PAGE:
Marooned in Chennai

An aspiring TV journalist from Chennai-based Journalism College recounts details of her experiences when incessant rains and deadly flooding paralyzed the city.

It had been raining heavily for a month and Chennai was transforming itself from a sweaty furnace to a frigid shower that had no drain. Roads were flooded, traffic was at a snail’s pace - yet the city went on.

In the third week of November 2015, reports were coming in that slums on the banks of the Adyar and Cooum rivers were being washed away. These rivers wind their way through the entire city.

On our way back from a reporting assignment, we saw a lot of people peering over the Adyar Bridge.

What we saw stopped us in our tracks.

Marooned in Chennai-1Three rows of apartments stood like forlorn trees submerged in the middle of lakes. Water was up to the first floor (We were told that a few days ago it was up to the third floor). Right next to them was a desolate playground, the top bit of a rusted see-saw peeking out of the water like a grotesque lotus. People were wading through thigh-high water, weeks-old garbage nudging at their sides like pets hungry for attention.

I shuddered to think how they managed to live the past four days with all that waste floating around in their homes. A boat, the hardy wooden type, was ferrying people and food supplies to those marooned. All the water was pumped out late that evening and we thought that was the last of the rain-related woes.

On Wednesday, 2nd December, college was closed due to heavy rain. The day was spent in hostel playing cards by torchlight, munching on the snacks that we pooled together and reading. At night, they turned on the generator in the canteen and we joked about how it looked like a first-world refugee site. People were huddled on the floor near plug points, clutching their phones, laptops and power banks for dear life.

That night it poured like there was no tomorrow.The rains had left the walls of our room damp and rampant with mould. We waited for the rains to let up and walked to the nearest grocery stores to get some cleaning supplies. I saw frogs wading through the streams that filled the gutters - brown smelly water was everywhere. I can’t imagine how people survived living with it surrounding them day in and day out.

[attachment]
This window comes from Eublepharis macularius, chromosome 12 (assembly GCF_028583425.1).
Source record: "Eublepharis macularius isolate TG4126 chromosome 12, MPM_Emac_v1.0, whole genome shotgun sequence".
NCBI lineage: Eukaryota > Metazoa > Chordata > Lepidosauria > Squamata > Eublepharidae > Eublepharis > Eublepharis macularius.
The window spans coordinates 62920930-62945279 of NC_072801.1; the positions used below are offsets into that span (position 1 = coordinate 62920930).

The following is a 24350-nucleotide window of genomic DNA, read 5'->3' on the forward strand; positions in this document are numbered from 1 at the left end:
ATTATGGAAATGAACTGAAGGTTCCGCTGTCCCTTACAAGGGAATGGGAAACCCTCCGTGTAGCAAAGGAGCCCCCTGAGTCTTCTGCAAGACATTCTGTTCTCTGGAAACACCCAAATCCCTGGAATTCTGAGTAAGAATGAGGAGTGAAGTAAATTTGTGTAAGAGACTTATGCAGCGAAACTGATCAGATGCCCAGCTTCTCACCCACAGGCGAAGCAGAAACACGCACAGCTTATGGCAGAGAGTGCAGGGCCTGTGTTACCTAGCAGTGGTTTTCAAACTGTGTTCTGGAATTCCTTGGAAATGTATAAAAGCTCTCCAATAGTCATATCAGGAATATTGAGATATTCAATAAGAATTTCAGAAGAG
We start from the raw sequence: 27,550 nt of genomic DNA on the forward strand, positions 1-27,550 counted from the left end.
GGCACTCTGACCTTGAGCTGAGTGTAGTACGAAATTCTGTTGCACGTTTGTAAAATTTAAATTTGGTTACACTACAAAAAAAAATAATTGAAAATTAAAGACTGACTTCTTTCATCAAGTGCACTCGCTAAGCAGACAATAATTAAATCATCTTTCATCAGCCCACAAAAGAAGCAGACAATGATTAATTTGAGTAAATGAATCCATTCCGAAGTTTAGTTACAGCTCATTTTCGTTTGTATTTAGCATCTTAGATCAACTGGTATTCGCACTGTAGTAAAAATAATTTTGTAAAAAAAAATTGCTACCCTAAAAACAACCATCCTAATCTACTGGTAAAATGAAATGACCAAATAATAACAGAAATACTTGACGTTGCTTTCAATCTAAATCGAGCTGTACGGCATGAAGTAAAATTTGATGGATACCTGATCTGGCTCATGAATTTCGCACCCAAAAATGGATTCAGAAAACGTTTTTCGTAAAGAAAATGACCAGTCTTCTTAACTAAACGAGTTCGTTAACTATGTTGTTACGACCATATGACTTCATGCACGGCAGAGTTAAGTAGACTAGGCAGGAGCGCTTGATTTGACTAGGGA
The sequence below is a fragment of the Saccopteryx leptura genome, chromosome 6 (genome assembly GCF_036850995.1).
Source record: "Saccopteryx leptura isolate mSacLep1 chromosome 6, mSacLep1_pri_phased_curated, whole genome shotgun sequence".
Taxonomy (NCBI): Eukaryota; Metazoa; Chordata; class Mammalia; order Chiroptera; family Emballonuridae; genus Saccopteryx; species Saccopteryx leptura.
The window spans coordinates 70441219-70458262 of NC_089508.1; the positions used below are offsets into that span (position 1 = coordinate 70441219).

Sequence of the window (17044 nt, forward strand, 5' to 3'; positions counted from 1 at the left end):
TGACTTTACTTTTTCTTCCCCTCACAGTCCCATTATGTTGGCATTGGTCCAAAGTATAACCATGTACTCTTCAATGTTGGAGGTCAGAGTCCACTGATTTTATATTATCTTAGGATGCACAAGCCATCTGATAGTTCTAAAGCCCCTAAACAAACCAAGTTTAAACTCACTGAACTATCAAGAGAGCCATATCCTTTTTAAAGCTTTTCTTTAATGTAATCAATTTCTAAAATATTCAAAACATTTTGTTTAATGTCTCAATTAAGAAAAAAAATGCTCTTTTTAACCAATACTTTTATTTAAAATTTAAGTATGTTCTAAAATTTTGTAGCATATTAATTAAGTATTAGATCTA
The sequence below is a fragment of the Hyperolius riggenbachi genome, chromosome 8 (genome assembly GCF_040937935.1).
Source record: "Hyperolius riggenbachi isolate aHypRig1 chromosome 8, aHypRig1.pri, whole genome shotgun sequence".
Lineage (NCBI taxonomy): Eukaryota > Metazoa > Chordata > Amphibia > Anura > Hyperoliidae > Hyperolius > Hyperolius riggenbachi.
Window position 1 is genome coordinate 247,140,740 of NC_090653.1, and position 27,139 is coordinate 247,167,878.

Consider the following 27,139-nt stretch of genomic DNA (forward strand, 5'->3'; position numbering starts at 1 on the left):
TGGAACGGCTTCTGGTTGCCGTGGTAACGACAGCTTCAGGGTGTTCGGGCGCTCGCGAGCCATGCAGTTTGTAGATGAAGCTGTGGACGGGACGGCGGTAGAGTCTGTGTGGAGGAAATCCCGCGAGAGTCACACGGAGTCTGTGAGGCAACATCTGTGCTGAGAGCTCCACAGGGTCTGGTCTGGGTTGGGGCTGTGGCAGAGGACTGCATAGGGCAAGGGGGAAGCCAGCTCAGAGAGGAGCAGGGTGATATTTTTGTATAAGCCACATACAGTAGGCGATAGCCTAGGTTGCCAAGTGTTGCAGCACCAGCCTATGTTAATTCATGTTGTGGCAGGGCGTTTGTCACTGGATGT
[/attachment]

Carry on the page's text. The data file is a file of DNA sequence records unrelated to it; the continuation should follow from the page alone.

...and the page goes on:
I didn’t have to worry about food because the men and women who work at the canteen braved the rains to come to college to make sure we didn’t miss a single meal. Even the evening tea wasn’t scrapped - we had black tea for a few days because there wasn’t any milk or sugar available.

We had it so much better than most of Chennai. With no electricity and no cell reception, we were completely cut off from the outside world. We didn’t know the staggering extent of the devastation that those outside Chennai saw through TV news and newspapers. I feel an acute case of survivor’s guilt when someone asks me how I’m doing and whether I’m ok. It feels wrong and misguided somehow; like I won the lottery on someone else’s ticket. That’s a terrible analogy but it did feel like that.

In other ways, it woke me up to the ground reality too. We volunteered to help pack food to be distributed to relief camps. It was humbling to meet people who had spent days dashing from one place to another, collecting funds, participating in rescue efforts, distributing supplies and being an immense support to those affected. One woman had helped collect 1.5 lakhs in a day.

Many volunteer groups had sprung up. Some collected medicines, food, clothes - some even rescued animals.Another relief camp that we volunteered at, was where we had to sort out and organize donations. The place was beset with massive cartons from different homes. Biscuits, washing soaps, toothbrushes, underwear, rice, lentils, clothes were all packed into cloth bags. One problem was that clothes were donated with a lot of heart but without thought. For example, women who have spent their entire lives wearing sarees were handed skinny jeans and strappy tops.

Friends who went with distribution teams recounted how the homes they visited were still unlivable. Although water had been drained out, they couldn’t stay because of stink.On our way back, our cab driver told us how his family (including a 9-month-old and a 2-year-old) - had to depend on food that was cast from helicopters. All this household items were spoilt.

It’s going to be an uphill struggle for him and so many others in Chennai, one that is going to continue long after the spotlight has gone off of City.

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